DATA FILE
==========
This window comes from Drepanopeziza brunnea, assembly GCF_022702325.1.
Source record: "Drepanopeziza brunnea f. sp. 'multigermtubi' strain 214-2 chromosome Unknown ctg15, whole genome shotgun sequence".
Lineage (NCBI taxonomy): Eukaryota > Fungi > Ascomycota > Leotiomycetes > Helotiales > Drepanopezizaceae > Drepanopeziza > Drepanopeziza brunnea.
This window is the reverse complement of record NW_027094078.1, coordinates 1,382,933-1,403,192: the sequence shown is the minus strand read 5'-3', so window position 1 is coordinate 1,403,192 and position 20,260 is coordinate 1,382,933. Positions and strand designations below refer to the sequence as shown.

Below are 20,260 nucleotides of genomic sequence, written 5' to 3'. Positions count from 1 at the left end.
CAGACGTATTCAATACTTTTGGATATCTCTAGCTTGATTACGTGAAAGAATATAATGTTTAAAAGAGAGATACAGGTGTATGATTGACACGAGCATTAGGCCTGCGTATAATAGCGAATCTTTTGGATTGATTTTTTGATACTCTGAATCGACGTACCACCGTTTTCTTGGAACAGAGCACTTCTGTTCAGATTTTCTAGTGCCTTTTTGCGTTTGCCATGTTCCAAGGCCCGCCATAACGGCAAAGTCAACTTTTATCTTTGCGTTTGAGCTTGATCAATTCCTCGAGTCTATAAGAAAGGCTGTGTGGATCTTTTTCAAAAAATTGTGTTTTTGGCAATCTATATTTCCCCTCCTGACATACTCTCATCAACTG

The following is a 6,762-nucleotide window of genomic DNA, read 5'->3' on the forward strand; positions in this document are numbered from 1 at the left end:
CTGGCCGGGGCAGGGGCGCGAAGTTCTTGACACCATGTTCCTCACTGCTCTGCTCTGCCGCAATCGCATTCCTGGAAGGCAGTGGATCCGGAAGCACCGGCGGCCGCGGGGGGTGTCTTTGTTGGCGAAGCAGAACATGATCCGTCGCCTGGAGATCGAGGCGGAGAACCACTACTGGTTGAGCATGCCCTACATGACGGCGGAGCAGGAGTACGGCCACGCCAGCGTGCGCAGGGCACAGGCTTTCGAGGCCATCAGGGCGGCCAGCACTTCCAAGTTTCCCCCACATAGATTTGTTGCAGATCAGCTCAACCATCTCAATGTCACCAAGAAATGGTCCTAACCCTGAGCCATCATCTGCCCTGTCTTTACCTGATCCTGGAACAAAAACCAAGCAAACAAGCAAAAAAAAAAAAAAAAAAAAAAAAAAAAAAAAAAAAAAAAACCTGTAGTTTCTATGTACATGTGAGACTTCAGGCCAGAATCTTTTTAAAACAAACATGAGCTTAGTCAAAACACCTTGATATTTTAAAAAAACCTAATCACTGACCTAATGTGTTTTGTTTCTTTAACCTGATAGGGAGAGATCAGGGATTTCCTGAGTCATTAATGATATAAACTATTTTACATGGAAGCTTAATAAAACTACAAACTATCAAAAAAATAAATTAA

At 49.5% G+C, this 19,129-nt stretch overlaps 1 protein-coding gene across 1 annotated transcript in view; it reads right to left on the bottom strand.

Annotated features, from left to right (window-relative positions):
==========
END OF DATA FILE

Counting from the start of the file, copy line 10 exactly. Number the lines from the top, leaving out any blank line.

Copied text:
Annotated features, from left to right (window-relative positions):